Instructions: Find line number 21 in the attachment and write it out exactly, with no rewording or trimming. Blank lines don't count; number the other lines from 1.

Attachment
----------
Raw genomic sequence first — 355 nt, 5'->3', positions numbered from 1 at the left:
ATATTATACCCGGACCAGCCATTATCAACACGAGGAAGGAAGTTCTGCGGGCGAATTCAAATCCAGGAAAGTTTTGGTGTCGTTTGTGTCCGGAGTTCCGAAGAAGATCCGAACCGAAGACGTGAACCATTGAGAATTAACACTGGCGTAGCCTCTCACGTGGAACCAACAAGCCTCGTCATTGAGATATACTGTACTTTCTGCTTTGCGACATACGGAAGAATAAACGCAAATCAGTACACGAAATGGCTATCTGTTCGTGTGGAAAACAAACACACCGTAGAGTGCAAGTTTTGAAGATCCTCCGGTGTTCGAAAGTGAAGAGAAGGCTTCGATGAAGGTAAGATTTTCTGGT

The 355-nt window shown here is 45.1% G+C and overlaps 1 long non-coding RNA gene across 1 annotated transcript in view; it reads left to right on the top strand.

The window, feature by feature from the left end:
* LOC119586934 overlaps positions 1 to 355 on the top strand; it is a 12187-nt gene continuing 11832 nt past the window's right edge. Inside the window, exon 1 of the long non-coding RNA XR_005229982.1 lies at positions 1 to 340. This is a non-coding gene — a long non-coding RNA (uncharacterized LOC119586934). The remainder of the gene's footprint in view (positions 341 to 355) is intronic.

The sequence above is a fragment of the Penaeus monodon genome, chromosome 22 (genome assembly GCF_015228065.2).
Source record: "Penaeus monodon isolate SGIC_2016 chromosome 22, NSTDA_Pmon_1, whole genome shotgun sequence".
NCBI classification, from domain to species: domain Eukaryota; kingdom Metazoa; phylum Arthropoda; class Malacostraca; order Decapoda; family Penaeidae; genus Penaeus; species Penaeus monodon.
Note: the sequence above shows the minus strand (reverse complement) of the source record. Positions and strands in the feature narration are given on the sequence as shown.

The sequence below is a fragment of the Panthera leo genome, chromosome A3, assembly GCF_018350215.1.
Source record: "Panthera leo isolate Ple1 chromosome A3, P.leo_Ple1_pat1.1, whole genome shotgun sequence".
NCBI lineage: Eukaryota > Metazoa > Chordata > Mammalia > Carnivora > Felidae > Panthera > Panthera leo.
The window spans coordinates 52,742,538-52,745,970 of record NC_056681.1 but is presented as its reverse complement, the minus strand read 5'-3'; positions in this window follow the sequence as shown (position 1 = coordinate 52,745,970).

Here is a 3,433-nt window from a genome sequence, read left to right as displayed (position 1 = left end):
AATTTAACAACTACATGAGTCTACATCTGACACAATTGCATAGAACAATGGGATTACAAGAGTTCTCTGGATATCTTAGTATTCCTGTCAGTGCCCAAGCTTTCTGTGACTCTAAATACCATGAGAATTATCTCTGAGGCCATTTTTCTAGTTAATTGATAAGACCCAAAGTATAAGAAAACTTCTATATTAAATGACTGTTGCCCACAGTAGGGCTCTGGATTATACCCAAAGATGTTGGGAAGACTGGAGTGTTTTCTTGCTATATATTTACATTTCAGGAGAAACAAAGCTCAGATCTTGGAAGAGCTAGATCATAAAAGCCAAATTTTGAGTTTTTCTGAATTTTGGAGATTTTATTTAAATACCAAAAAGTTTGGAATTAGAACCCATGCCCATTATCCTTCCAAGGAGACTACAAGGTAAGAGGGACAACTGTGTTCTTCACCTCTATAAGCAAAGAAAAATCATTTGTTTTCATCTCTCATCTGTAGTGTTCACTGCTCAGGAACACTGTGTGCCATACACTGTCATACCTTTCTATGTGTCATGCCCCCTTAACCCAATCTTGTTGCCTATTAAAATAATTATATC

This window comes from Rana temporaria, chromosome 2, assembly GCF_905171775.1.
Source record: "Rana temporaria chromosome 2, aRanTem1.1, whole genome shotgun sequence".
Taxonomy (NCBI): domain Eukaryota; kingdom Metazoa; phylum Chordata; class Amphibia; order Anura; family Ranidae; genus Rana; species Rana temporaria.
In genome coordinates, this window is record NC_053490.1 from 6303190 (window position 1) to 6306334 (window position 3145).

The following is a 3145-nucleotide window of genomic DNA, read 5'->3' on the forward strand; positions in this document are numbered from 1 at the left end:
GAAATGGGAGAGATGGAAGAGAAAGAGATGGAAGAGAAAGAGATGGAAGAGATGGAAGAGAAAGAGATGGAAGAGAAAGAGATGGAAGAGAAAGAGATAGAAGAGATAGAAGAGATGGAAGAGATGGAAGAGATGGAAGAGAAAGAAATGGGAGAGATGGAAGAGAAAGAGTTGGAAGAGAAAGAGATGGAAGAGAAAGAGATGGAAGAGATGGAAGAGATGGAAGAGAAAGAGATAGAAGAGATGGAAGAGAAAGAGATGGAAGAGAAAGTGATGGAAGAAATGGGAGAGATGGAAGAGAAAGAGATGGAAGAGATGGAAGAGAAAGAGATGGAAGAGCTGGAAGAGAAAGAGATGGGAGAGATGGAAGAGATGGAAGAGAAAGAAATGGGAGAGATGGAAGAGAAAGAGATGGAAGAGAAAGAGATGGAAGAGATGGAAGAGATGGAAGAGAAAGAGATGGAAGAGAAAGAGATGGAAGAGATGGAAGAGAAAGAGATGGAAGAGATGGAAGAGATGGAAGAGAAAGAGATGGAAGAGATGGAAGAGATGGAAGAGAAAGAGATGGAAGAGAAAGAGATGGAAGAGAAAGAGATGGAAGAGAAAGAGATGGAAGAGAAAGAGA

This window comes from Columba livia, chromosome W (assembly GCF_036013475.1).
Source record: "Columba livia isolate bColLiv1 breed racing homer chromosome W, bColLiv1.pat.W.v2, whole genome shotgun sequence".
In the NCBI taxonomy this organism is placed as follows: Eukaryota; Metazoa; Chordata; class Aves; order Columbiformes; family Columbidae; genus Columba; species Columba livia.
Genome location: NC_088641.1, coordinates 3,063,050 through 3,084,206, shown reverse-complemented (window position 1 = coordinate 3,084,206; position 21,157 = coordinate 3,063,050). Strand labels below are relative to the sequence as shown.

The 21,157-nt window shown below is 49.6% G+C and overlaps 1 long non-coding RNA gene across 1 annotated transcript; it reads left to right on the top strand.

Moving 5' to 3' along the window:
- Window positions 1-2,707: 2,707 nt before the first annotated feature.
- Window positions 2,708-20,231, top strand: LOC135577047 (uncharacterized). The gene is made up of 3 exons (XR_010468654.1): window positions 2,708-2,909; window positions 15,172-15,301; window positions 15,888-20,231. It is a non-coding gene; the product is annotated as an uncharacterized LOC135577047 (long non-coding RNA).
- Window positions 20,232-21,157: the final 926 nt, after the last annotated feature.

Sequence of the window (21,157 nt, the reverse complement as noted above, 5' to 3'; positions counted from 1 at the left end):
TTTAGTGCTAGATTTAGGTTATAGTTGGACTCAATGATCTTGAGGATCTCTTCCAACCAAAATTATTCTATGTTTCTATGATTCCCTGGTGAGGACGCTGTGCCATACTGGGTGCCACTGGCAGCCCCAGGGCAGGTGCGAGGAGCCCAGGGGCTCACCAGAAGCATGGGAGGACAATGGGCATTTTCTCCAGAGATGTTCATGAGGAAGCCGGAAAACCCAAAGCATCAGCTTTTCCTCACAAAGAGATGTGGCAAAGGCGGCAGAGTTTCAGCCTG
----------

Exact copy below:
GAAATGGGAGAGATGGAAGAGAAAGAGATGGAAGAGAAAGAGATGGAAGAGATGGAAGAGAAAGAGATGGAAGAGAAAGAGATGGAAGAGAAAGAGATAGAAGAGATAGAAGAGATGGAAGAGATGGAAGAGATGGAAGAGAAAGAAATGGGAGAGATGGAAGAGAAAGAGTTGGAAGAGAAAGAGATGGAAGAGAAAGAGATGGAAGAGATGGAAGAGATGGAAGAGAAAGAGATAGAAGAGATGGAAGAGAAAGAGATGGAAGAGAAAGTGATGGAAGAAATGGGAGAGATGGAAGAGAAAGAGATGGAAGAGATGGAAGAGAAAGAGATGGAAGAGCTGGAAGAGAAAGAGATGGGAGAGATGGAAGAGATGGAAGAGAAAGAAATGGGAGAGATGGAAGAGAAAGAGATGGAAGAGAAAGAGATGGAAGAGATGGAAGAGATGGAAGAGAAAGAGATGGAAGAGAAAGAGATGGAAGAGATGGAAGAGAAAGAGATGGAAGAGATGGAAGAGATGGAAGAGAAAGAGATGGAAGAGATGGAAGAGATGGAAGAGAAAGAGATGGAAGAGAAAGAGATGGAAGAGAAAGAGATGGAAGAGAAAGAGATGGAAGAGAAAGAGA